Up to a quarter of Caesarean sections could be avoided if women having difficult labours were treated differently, researchers suggest.
Acid levels may dictate if women can give birth naturally
Liverpool University experts found women whose wombs were not contracting properly had tired muscles, signified by high levels of lactic acid.
They warn treatments aimed at speeding up labour may exacerbate this problem.
The team suggest not giving treatment could allow the womb to rest and regain strength for a natural labour.
Around 21.5% of births in the UK are currently by Caesarean. Up to a quarter of those take place because labour fails to progress properly.
Researchers from Liverpool University and Liverpool Women's Hospital took blood samples from the wombs of 72 women who had undergone Caesarean sections.
A third of the operations were planned. But the rest were carried out because other assistance had failed.
The researchers found blood acidity levels were highest in women whose womb had failed to contract and for whom hormone therapy had not worked.
These women also had a higher level of lactic acid and a lower level of oxygen in their bloodstream than any of the other groups.
The researchers say if muscles are working hard but not getting as much oxygen as they need, they change their biochemical make-up so they can still perform.
This change produces lactic acid.
Women who are having difficulty in labour are currently given a synthetic version of the hormone oxytocin to speed up contractions.
But this often fails, leading to them needing a Caesarean.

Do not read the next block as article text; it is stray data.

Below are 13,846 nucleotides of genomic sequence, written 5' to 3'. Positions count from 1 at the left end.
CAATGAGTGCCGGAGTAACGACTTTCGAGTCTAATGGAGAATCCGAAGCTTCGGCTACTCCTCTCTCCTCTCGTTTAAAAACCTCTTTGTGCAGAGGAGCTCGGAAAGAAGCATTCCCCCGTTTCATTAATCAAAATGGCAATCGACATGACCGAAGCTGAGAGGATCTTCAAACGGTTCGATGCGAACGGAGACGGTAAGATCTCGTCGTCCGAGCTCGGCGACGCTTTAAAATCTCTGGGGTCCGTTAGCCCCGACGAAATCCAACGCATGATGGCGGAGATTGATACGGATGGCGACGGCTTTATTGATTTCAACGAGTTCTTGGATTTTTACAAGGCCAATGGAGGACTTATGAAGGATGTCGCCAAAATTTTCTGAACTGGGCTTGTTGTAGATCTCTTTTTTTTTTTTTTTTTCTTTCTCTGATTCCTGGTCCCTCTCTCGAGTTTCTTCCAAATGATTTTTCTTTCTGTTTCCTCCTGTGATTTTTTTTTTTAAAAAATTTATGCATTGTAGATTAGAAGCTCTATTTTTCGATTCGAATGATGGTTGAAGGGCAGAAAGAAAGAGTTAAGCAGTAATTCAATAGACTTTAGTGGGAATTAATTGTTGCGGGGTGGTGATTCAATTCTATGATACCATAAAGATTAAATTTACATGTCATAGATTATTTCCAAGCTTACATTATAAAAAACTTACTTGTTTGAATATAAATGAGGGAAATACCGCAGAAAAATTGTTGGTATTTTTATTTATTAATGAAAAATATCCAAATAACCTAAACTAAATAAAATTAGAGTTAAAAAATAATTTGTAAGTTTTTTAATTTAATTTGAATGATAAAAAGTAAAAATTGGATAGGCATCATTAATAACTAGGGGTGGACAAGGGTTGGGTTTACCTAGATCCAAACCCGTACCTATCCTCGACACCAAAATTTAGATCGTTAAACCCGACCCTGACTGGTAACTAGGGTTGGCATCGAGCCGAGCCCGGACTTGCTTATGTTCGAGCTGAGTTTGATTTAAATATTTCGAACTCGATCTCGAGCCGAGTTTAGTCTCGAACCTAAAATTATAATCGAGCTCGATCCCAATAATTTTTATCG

The researchers say this may be because women's uterine muscles are too tired, and therefore are not capable of working any harder.
They say if women with high lactic acid levels could be identified, they would then not be given the treatment, and their bodies could be given time to recover.
'No immediate change'
Professor Susan Wray, of Liverpool University's Department of Physiology, who led the study, told BBC News Online: "Attention often seems to be focussed on the 1% of Caesareans given to women 'too posh to push', whereas a huge number are carried out on women who don't want them but end up having one.
"It may be that there is some genetic difference in these women which makes them produce more lactic acid, or something makes them produce more and they aren't able to get rid of it.
"If we knew that, we could at least advise these women to prepare themselves for the likelihood that they would be unable to have a natural birth, which would be psychologically better for them.
Obstetrician Dr Siobhan Quenby, who worked on the study, said: "With further research, the team hopes to establish what factors contribute to lactic acid build-up in the first place, enabling mothers to enjoy a natural birth without surgery."
Miss Jane Thomas, of the Royal College of Obstetricians and Gynaecologists, who was involved in drawing up recent guidelines on Caesareans, said: "This is exciting research.
"At the moment we don't have many options, and we don't have many things we can do.
"We do use oxytocin quite a lot, but there's not very good evidence that it's effective in preventing Caesareans."
But she said that, as with any potential treatment, the suggestion that women should be left to rest would need further investigation before it was adopted.
"This research offers a promising avenue to explore, but we're not going to change policy on the labour ward next week."